Pandora forced to pay artists millions more – but fares well in crucial rates decision

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The fate of record labels and artists everywhere has been resting in the hands of three US judges for the past year.

This trio of lawmakers comprise the country’s Copyright Royalty Board, which has just delivered a crucial decision on the statutory per-stream rate paid out to recorded music rightsholders by non-interactive digital ‘radio’ platforms such as Pandora and iHeartRadio.

And for labels and artists everywhere, after months of heavy lobbying on both sides, it’s reasonably good news: the non-subscription per-stream rate set by the CRB will be $0.0017.

That’s $0.0003 more per stream than recorded music rightsholders currently receive from Pandora.

According to MBW calculations, that will mean Pandora paying out $94.1m more to recorded music rightholders next year compared to 2015 for the same amount of consumption.

However, it’s not all positive for the record business.

This rate will only apply for definite in 2016 – the following four years (2017-2020) will be determined by fluctuations in the US Consumer Price Index, which could bring the rate down (or up).

More importantly, it’s also lower than many on the industry side were hoping to achieve.

Update: Pandora’s investors are certainly happy: the service’s share price has rocketed 19.4% on the NYSE after hours as a result of the decision.

THE BACKGROUND

As we stand in 2015, the webcasting rate paid by Pandora to labels and artists in the US is $0.0014 per ad-funded (free) stream – up from $0.0013 in 2014.

That money is paid out to SoundExchange, which then passes it on to recorded music rightsholders.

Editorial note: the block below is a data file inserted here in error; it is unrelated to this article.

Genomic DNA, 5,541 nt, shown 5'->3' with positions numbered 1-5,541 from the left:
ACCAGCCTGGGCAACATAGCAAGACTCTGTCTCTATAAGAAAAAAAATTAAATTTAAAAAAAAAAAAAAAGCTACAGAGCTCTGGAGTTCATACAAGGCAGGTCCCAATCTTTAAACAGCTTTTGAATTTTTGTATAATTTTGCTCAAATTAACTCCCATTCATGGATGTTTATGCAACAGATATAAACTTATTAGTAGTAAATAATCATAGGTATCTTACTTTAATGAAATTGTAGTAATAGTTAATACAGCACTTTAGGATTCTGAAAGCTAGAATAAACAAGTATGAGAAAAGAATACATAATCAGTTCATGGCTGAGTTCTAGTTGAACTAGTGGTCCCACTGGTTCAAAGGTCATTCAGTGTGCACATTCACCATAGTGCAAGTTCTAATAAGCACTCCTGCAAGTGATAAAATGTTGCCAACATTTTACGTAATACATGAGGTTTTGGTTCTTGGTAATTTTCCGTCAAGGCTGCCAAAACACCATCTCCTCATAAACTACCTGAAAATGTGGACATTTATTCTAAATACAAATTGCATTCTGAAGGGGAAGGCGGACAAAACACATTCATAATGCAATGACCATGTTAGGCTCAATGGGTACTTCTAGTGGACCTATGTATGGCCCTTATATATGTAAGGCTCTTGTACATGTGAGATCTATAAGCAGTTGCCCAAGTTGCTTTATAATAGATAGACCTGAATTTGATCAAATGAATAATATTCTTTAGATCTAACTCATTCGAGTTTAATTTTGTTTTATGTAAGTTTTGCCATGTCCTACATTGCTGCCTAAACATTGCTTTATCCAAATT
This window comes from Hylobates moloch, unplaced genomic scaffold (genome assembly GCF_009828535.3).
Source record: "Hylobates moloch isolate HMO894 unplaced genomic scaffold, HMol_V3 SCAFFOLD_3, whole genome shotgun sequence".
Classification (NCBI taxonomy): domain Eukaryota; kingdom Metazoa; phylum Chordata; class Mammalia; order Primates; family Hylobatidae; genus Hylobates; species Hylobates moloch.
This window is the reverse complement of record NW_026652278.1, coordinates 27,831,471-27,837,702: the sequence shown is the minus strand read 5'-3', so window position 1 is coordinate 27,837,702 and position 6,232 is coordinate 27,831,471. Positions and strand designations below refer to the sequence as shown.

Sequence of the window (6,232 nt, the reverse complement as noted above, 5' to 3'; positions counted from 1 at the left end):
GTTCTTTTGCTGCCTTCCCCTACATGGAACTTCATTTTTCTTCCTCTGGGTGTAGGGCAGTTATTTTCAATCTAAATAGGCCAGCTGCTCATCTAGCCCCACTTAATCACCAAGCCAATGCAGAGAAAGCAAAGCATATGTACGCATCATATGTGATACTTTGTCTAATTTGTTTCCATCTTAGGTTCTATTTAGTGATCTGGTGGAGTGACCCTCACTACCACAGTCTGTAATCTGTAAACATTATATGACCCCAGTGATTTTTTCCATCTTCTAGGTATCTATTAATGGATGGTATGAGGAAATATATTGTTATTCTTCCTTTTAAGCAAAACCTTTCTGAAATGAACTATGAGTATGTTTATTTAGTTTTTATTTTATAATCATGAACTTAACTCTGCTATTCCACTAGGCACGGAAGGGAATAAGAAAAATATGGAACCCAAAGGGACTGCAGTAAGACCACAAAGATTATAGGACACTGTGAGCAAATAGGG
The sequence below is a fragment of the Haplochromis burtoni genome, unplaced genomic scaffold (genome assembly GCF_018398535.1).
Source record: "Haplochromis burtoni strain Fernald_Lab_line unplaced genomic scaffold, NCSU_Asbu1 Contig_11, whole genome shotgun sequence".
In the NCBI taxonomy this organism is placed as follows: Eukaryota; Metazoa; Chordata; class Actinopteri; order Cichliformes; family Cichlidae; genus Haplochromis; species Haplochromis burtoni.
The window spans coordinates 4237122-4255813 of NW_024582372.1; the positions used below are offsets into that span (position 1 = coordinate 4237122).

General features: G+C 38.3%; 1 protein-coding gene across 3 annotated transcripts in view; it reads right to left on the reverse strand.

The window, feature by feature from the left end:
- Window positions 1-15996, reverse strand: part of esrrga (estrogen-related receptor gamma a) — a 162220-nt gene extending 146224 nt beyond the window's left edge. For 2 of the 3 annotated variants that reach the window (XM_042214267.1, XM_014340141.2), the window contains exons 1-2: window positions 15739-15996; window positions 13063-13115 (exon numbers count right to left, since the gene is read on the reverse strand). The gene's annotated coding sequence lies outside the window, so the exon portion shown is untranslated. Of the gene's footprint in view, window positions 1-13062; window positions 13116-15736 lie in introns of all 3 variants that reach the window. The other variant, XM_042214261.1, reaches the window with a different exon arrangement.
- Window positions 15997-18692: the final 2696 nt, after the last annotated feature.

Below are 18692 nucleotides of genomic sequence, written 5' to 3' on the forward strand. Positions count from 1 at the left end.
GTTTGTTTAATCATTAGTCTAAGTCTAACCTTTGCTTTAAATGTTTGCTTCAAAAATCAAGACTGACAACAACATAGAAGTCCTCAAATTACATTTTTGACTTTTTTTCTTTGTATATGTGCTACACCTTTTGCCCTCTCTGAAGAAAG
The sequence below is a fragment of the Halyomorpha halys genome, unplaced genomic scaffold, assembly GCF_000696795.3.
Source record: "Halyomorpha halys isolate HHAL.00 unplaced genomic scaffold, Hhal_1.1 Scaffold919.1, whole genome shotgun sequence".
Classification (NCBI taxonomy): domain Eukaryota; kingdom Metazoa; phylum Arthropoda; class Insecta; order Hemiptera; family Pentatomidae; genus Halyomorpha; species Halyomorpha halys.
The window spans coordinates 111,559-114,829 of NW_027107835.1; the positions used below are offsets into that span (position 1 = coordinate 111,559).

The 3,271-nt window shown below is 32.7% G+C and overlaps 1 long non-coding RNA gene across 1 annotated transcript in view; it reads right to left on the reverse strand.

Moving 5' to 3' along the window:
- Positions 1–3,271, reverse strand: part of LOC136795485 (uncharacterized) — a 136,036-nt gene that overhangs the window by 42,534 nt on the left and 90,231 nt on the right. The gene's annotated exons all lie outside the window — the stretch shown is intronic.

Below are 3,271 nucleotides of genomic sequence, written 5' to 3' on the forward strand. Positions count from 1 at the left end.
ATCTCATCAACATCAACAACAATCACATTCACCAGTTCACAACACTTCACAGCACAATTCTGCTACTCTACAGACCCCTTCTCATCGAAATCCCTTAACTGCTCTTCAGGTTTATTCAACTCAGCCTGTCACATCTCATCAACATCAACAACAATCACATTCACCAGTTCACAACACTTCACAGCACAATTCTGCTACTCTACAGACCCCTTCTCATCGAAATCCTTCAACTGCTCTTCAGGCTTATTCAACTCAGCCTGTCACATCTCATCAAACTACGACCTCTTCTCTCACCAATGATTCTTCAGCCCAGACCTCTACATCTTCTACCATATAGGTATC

Pandora told the CRB last year that it wanted to bring down this rate to $0.0011 per stream.

However, SoundExchange has been arguing wants to almost double it to $0.0025.

So with today’s CRB-approved $0.0017 per-stream rate now set in stone, Pandora will be forced to pay out approximately $0.0003 more per stream to labels and artists in 2016 than it is currently.

HOW DID YOU GET THAT $94.1m FIGURE?

Well, it’s approximate.

Pandora has never confirmed the total number of streams taking place on its service each year, but we can have a decent guess.

In FY 2014, Pandora paid out $446.4m to all music business rightsholders, according to its SEC filings. (From a total cost of sales of $508m.)

Pandora gave 4% of these total revenues to ASCAP and BMI in 2014. Subtract this publishing payout, and we’re roughly left with what Pandora paid to labels and artists in 2014: $407.8m.

Divide that by Pandora’s 2014 per-stream label royalty rate of $0.0013, and you get 313.7 billion annual streams.

(This doesn’t take into account Pandora’s premium tier, Pandora One, which pays out a slightly higher per-stream rate yet is only engaged by a small number of its 78m users*.)

So now it’s a simple case of multiplying one by the other: Pandora’s annual streams (313.7bn) by the difference in the new CRB-approved per-stream rate it will have to pay rightsholders ($0.0003).

The answer: at current consumption levels – and, remember, many expect Pandora’s user figures to grow – Pandora would pay labels and artists roughly $94.1m more next year than it will in 2015 at current rates.


An interesting sub-story:  Pandora was previously paying $0.0025 per stream for those on its subscription tier. As the result of a separate CRB ruling, this falls to $0.0022 per stream.

Not great news for artists and labels. Subscribers only make up around 5% of Pandora’s 78m audience, but claim a more significant chunk of payouts.

 Music Business Worldwide

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